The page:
Paul Kingsnorth has created an entirely new language to tell the story of the English uprising against the Norman invasion of 1066, of men displaced from their homes, about old gods battling new. The Wake is written in a shadow tongue, an adapted version of Old English (OE) into a language that never existed, but reads and feels like it did. It is a translation of OE so the characters’ are rendered with authenticity, and the contemporary reading of it doesn’t lose meaning.
Our use and understanding of language shapes how we see and express ourselves, so in writing a historical novel Kingsnorth was loath to put 21st-Century words into 11th-Century mouths. Every word used in this book was in existence in 1066, but the spelling or pronunciation has been re-rendered for these pages. Kingsnorth doesn’t use any letters that weren’t in use at the time, such as ‘k’, or ‘j’; and uses OE spelling, using ‘f’ in the place of ‘v’. But in trying to communicate a more ‘true’ historical reality, Kingsnorth has created an entirely new – not historically real – OE, creating himself an interesting paradox.
The Wake was put out by Unbound, a new kind of publishing house: books are crowd-funded. There are proposals, excerpts, progress bars, different levels of reward depending on your donation to a particular book’s progress. Also, this book is literally unbound: its thick copy and embossed hard cover is held together with thick green thread, spineless.
And all this is mere distracting detail I drank up while I struggled, struggled, struggled with the language of this book. I loved the idea of how it was published, how it was written, the ideas behind its shadow tongue, but it was just so difficult to read. I picked it up and put it down over three months while I kept going to the next book on my list. Then finally, run out of everything else, waiting for yet another Book Depository order to arrive, I picked The Wake up again and just got it; it just made sense. I needed the same frame of mind as when reading Shakespeare or Chaucer: it is simultaneously a familiar and alien language, and I needed to step back to both understand it and feel the flow of it.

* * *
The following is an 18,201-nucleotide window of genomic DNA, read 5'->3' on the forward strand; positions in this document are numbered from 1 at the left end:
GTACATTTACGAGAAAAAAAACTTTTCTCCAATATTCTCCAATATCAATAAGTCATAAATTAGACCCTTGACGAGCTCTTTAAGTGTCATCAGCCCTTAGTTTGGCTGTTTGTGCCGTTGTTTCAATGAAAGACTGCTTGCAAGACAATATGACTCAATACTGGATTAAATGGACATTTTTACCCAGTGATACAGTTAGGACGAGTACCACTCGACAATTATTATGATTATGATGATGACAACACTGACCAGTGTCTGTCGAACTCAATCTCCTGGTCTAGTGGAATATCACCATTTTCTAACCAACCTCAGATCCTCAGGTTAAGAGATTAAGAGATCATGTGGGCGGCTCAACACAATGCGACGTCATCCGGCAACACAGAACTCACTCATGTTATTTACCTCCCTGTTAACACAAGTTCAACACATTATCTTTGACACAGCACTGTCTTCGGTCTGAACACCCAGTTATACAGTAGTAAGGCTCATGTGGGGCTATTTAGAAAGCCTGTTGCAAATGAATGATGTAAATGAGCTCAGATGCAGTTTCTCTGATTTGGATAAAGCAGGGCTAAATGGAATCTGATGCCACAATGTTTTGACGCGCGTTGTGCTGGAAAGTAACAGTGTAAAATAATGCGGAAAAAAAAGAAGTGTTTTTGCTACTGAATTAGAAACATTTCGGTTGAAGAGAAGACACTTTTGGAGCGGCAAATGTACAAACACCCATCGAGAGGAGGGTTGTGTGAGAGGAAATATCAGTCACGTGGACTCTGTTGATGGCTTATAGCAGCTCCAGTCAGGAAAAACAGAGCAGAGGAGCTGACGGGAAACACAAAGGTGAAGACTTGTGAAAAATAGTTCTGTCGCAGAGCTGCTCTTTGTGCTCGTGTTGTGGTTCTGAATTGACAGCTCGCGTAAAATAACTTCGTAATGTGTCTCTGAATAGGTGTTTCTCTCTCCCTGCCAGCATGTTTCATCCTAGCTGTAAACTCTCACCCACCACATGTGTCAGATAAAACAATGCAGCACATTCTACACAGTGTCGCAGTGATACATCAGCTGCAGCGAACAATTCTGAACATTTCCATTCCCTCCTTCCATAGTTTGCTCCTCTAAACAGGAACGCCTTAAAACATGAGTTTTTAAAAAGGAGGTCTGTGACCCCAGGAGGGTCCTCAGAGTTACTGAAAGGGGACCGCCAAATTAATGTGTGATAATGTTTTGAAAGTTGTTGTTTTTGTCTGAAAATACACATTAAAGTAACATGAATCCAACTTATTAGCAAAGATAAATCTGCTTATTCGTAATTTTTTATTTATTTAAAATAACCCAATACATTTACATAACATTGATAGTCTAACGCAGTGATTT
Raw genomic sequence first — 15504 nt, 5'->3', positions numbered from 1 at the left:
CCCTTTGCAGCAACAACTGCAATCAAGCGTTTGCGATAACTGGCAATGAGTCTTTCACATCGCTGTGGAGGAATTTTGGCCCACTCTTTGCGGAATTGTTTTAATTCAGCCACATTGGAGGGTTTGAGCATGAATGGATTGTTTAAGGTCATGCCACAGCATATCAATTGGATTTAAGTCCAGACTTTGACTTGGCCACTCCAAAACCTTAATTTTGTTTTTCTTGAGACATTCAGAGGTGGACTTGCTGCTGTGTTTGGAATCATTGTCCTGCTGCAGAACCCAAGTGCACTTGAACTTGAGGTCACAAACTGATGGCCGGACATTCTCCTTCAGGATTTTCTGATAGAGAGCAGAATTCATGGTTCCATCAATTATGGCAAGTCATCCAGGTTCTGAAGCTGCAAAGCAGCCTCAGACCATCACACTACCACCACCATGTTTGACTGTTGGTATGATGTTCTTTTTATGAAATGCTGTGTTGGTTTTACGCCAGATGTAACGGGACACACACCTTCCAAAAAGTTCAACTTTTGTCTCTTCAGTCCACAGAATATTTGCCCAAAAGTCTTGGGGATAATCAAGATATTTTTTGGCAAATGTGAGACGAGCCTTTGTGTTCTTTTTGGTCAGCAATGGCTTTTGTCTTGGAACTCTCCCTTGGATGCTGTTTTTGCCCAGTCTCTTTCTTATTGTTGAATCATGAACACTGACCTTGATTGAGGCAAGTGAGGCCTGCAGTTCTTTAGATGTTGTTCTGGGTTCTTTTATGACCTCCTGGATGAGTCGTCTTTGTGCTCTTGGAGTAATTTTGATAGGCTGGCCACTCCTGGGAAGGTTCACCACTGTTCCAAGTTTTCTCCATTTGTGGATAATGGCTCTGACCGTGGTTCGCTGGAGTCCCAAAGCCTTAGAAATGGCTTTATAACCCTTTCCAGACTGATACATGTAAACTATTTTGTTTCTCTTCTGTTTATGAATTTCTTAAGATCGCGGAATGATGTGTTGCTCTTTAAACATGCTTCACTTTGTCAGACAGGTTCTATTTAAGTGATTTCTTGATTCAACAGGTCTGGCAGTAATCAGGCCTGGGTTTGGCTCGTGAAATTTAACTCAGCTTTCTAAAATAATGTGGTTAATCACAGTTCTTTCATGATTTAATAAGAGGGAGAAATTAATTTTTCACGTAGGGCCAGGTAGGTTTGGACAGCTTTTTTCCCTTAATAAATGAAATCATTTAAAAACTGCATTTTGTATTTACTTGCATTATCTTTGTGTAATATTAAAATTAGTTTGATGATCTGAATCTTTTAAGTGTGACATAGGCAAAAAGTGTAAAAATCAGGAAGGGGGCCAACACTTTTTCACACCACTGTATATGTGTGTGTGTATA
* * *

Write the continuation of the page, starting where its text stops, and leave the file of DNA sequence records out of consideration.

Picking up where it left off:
And beyond the language, what of the story? Buccmaster of Holland is a soccman of the Lincolnshire fens, an independent farmer with a family and indentured servants. Master of his own land, with a family history in the old gods, his life is destroyed by the Norman invasion, losing his children, wife and land. He seeks solace in the old gods and becomes a leader of the disparate rebellion, a leader of the “grene men” living in and off the lands of England, seeking battle with the French invaders. He becomes more sure about both England belonging to the English, and England belonging to the Old Gods, shunning the “ingenga” (foreign) Christ and the Church as much as the Normans. On the French taking over England:
i seen that the names of the folcs of angland was part of anglisc ground lic the treow and rocc and the fenn and hyll and i seen that when these names was tacan from the place where they had growan and cast down on other ground when their place was tacan by names what has not growan from that ground is not of it and can not spece its tunge then a great wrong has been done.
Buccmaster is a man is bearing witness to the end of his world, but it kind of emerges through (and almost despite of) the language that he may not be the hero of the rebellion. Through following the uprising against the French, and flashes back to his past, we see what has formed Buccmaster is not as strong and true and clear and he presents; but dark times and missing history. His life has been shattered, he speaks with lost gods, is guided by visions, and may be as lost in the world as the men he leads
This is a factually strong historical novel, presented in a totally new way: not the language of Old England, or 21st-Century English, but a shadow tongue created so the character may realistically say it, and the reader may realistically understand it. It’s strange and immense, almost post-apocalyptic in feel. Buccmaster’s inner life is rendered with an seemingly complete authenticity but when you get past the language, he emerges as an unreliable leader of men, an unreliable narrator. The Wake tracks England’s reawakening after the Battle of Hastings, and the challenging language feels like an important development in authentic story-telling.